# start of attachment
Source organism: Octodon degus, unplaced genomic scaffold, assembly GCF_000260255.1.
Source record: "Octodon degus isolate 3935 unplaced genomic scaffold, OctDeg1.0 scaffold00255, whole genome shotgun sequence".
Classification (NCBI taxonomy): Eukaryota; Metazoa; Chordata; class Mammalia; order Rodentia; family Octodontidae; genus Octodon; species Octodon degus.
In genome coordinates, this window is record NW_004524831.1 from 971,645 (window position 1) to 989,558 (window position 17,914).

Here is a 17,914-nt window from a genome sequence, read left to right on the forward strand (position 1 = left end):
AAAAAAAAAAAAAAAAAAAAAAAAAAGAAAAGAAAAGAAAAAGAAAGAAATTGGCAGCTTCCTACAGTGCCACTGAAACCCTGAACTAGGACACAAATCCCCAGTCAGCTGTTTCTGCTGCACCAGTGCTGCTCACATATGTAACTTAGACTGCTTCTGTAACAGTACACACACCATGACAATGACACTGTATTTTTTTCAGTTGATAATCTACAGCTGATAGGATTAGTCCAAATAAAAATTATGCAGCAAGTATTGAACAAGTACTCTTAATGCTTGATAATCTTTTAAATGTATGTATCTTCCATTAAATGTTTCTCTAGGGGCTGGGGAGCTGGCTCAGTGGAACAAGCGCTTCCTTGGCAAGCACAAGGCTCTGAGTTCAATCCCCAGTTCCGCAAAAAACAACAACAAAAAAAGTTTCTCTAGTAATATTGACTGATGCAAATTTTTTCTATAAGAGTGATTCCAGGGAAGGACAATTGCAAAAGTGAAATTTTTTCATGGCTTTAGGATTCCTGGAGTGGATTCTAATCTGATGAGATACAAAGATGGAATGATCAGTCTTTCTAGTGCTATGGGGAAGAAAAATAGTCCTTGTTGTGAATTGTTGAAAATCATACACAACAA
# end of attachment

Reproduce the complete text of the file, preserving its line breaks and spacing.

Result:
Source organism: Octodon degus, unplaced genomic scaffold, assembly GCF_000260255.1.
Source record: "Octodon degus isolate 3935 unplaced genomic scaffold, OctDeg1.0 scaffold00255, whole genome shotgun sequence".
Classification (NCBI taxonomy): Eukaryota; Metazoa; Chordata; class Mammalia; order Rodentia; family Octodontidae; genus Octodon; species Octodon degus.
In genome coordinates, this window is record NW_004524831.1 from 971,645 (window position 1) to 989,558 (window position 17,914).

Here is a 17,914-nt window from a genome sequence, read left to right on the forward strand (position 1 = left end):
AAAAAAAAAAAAAAAAAAAAAAAAAAGAAAAGAAAAGAAAAAGAAAGAAATTGGCAGCTTCCTACAGTGCCACTGAAACCCTGAACTAGGACACAAATCCCCAGTCAGCTGTTTCTGCTGCACCAGTGCTGCTCACATATGTAACTTAGACTGCTTCTGTAACAGTACACACACCATGACAATGACACTGTATTTTTTTCAGTTGATAATCTACAGCTGATAGGATTAGTCCAAATAAAAATTATGCAGCAAGTATTGAACAAGTACTCTTAATGCTTGATAATCTTTTAAATGTATGTATCTTCCATTAAATGTTTCTCTAGGGGCTGGGGAGCTGGCTCAGTGGAACAAGCGCTTCCTTGGCAAGCACAAGGCTCTGAGTTCAATCCCCAGTTCCGCAAAAAACAACAACAAAAAAAGTTTCTCTAGTAATATTGACTGATGCAAATTTTTTCTATAAGAGTGATTCCAGGGAAGGACAATTGCAAAAGTGAAATTTTTTCATGGCTTTAGGATTCCTGGAGTGGATTCTAATCTGATGAGATACAAAGATGGAATGATCAGTCTTTCTAGTGCTATGGGGAAGAAAAATAGTCCTTGTTGTGAATTGTTGAAAATCATACACAACAA